2017 - 2018 Season
Venice as a Metaphor for the World
September 26More Information | Buy Tickets
Teresa Fiore, Inserra Chair in Italian and Italian American Studies at Montclair State University, leads a discussion with Karin Coonrod, director of Compagnia de’ Colombari’s production of The Merchant of Venice, and Alessandro Cassin, deputy director of Centro Primo Levi in New York, on otherness, immigration, and religion.
Coonrod’s production The Merchant of Venice is the starting point for a conversation on immigration and religion as central issues in our contemporary world. The conversation will also include presentations by Alessandro Cassin on the Jewish Ghetto in Venice and by Teresa Fiore on immigration and exclusion.
This panel highlights the global relevance of Shakespeare’s play – recently described by Stephen Greenblatt in The New Yorker as “a cure against xenophobia” – and in particular of Coonrod’s approach to it, characterized by multilingualism and ethnic, racial, and gender diversity. The conversation aims at showing how, at a time of socio-political uncertainty for the Western world in its experience of “the other,” the play as well as the Venice ghetto where it was staged have precious ethical and cultural lessons to share about human rights, and cross-cultural and interfaith dialogue. It is in this context that Venice can function as a metaphor of the world.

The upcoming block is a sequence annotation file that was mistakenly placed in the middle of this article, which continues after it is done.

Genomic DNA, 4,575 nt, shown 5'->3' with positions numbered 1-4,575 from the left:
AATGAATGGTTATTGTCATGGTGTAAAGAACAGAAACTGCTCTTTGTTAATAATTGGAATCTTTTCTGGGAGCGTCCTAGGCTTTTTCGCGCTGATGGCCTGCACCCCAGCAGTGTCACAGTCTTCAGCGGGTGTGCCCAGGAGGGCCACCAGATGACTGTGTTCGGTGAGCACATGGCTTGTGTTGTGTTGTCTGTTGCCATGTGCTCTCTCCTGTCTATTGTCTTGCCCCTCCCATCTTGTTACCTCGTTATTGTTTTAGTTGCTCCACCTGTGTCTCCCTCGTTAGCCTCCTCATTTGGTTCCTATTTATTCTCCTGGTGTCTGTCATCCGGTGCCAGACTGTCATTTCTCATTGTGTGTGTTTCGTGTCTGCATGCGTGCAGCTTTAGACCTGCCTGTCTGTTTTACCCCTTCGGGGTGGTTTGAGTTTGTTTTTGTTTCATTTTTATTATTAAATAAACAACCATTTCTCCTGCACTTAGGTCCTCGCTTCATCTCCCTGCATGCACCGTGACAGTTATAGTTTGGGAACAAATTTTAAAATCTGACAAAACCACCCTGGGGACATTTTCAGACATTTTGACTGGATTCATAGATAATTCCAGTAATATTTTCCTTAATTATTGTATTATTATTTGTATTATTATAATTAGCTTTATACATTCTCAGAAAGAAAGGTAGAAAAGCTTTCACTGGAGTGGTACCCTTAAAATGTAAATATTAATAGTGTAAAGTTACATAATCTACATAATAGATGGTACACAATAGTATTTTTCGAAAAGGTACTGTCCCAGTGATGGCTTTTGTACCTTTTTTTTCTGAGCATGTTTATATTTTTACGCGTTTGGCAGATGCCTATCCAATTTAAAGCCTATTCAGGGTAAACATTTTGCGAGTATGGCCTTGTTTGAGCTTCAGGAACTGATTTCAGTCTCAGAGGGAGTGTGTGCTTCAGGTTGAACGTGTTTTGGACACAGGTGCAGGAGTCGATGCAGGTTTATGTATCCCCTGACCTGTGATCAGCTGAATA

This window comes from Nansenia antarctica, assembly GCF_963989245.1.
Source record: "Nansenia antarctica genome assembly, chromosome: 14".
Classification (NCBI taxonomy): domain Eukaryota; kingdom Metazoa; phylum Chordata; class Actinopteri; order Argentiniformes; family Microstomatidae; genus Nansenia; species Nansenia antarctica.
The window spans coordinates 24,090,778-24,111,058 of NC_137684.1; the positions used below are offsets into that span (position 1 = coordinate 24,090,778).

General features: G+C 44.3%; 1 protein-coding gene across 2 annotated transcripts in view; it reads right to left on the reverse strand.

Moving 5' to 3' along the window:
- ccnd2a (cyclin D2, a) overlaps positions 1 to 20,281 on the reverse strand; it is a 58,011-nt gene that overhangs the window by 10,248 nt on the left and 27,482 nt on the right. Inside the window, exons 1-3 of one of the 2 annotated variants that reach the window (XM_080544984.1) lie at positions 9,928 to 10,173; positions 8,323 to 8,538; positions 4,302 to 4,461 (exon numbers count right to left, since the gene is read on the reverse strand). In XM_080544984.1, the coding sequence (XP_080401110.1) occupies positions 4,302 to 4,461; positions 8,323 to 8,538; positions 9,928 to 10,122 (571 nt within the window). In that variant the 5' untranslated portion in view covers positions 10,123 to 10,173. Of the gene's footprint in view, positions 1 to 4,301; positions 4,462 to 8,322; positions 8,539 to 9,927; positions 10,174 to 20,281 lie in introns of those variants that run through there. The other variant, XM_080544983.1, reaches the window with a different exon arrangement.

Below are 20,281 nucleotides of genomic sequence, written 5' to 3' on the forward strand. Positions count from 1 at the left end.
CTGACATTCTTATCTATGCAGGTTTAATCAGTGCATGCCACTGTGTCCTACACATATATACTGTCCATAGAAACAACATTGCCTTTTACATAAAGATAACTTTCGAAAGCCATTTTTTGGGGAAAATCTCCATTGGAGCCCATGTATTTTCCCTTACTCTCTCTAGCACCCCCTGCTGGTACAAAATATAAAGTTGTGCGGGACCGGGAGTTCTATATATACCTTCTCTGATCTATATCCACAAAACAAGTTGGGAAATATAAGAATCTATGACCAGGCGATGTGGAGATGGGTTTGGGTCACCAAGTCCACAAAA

Shakespeare in the Ghetto, the Ghetto in Shakespeare
September 24More Information | Buy Tickets
Scholar Shaul Bassi will explore the history and present situation of the Ghetto of Venice, the place where a cosmopolitan Jewish community has lived since the early 16th century. Having contributed the word ‘Ghetto’ to the global vocabulary, this site was a very vibrant international hub and a point of dissemination of Jewish culture for Jews and non-Jews alike. The facts of the Ghetto will be compared to Shakespeare’s fictions, to consider parallels, prejudices, echoes, resonances. The Merchant in Venice will be discussed as an example of how the Ghetto can draw on its rich legacy to provide topical lessons for the present time and as an artistic achievement that has paved way for the future of the area as a living art center.